MITN brings together researchers from around the world to produce collaborative and innovative research on a wide range of subjects. Researchers are grouped into clusters, which you can learn more about by clicking on the titles above. More details coming soon.
These are non-exclusive clusters, however, and we welcome tangential or related projects. If you would like to find out more, please contact Jo Angouri J dot Angouri at warwick dot ac dot uk.
Migration and Work
This cluster brings together researchers interested in multidisciplinary approaches to migration and labour. This includes historical as well as contemporary mass migrations, policy approaches to migration and access to work; linguistic studies of migrant integration; literary aspects of migrant discourse; and much more. Anyone interested in our work should contact Jo Angouri.
“Literary Habitats” is a joint research project of Monash and Warwick Universities. Its aim is to bring together established and young researchers working on a cluster of themes around the topic of literary habitats. The project aims to advance literary scholarship, creative writing, graduate training, and community engagement and will explore the following themes:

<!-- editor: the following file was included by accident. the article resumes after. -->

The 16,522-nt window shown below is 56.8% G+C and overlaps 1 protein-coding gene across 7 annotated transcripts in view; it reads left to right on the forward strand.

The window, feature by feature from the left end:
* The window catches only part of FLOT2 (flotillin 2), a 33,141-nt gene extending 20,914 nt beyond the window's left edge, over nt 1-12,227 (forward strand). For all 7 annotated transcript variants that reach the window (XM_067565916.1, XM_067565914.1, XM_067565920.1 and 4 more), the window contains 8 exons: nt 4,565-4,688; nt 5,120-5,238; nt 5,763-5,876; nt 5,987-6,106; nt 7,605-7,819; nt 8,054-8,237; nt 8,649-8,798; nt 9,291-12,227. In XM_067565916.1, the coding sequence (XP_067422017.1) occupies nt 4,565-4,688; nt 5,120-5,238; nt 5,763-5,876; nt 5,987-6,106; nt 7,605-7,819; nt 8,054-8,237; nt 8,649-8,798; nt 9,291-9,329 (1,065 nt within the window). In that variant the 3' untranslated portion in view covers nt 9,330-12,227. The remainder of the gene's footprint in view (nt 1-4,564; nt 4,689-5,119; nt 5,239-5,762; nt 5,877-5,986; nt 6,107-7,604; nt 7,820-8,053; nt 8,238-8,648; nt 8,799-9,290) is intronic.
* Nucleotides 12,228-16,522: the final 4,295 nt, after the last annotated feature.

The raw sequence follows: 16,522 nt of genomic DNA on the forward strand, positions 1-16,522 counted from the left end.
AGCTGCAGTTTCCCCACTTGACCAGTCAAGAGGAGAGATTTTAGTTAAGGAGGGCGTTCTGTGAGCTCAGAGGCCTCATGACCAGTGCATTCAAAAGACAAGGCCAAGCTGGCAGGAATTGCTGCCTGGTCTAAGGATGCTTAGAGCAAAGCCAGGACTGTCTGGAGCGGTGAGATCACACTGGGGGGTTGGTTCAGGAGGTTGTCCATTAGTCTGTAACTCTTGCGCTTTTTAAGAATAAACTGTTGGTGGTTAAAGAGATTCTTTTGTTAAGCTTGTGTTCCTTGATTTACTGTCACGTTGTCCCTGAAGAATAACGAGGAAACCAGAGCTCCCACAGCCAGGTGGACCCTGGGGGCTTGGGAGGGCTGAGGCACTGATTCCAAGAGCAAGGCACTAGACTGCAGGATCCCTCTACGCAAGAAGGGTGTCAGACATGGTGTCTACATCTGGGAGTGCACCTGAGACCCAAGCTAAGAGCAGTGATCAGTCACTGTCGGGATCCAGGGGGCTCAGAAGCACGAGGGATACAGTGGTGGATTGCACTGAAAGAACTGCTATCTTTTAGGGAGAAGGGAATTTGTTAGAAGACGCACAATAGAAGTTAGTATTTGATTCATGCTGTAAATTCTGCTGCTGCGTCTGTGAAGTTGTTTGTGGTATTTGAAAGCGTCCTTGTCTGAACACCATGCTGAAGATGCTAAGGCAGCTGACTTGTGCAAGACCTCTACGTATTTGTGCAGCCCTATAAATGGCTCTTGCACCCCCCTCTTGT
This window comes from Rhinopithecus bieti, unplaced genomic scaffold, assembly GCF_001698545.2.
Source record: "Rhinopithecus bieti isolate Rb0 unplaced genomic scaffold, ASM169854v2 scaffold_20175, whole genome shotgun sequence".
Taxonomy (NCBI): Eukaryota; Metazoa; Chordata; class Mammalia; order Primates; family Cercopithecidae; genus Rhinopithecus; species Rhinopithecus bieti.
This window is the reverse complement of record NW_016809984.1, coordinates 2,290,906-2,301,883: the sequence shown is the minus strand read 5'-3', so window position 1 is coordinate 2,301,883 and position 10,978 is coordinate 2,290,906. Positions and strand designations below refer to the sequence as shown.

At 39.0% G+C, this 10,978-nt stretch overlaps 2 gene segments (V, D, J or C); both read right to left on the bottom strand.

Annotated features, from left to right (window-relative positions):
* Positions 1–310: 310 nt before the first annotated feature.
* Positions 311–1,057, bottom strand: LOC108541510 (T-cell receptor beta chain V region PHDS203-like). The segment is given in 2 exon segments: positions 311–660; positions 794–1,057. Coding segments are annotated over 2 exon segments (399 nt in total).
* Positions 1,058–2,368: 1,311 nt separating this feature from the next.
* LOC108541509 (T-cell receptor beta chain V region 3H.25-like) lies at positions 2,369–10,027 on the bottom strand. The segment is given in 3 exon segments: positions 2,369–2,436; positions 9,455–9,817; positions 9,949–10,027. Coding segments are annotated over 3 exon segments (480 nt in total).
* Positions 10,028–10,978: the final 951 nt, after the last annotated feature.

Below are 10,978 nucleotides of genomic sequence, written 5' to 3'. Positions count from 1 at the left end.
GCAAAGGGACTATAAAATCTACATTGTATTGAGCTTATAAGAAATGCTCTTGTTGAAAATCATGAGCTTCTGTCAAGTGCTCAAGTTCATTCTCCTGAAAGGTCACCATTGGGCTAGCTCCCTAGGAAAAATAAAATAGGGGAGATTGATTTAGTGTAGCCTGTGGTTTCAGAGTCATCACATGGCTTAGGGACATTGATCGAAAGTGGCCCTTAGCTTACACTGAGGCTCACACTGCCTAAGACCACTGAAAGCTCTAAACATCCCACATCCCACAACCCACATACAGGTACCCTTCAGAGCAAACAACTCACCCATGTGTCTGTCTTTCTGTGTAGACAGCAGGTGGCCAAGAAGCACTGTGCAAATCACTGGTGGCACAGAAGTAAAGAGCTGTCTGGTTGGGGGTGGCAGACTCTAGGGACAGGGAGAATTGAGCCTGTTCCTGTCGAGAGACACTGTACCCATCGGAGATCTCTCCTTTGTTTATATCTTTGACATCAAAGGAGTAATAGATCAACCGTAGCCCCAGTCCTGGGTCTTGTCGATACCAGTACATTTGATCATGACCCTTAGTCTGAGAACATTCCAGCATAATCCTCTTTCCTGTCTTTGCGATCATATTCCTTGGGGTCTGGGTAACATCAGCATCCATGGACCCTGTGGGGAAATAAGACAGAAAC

- How literary sites are engaged in urban and non-urban contexts
- Human habitats as sites of literary heritage
- The global and transnational flows of literature across national borders including via literary festivals (siuch as the Melbourne Writers’ Festival, Melbourne Emerging Writers’ Festival and Cheltenham Literature Festival)
- Communities of literary expression, like libraries, bookshops and book clubs; and
- New technologies of communication and the digital book/storytelling culture.
More details coming soon. To find out more, please visit the project's website
Global Objects of Trade and Travel
This strand connects Monash researchers with the Warwick Global History and Culture Centre, based in the Department of History at the University of Warwick, and supports research in a range of historical, historiographical, sociological, anthropological, and economic fields. GHCC co-director Giorgio Riello (Warwick) and Adam Clulow (Monash) oversee this strand.
This thematic strand connects with the interdisciplinary study of pain: ranging from practical approaches to pain assessment and management through to examinations of cultural expressions of pain and their impact. 'Translating Pain' is the theme of the MITN launch event, the annual Aftermath conference hosted by the Australian Centre for Jewish Civilization.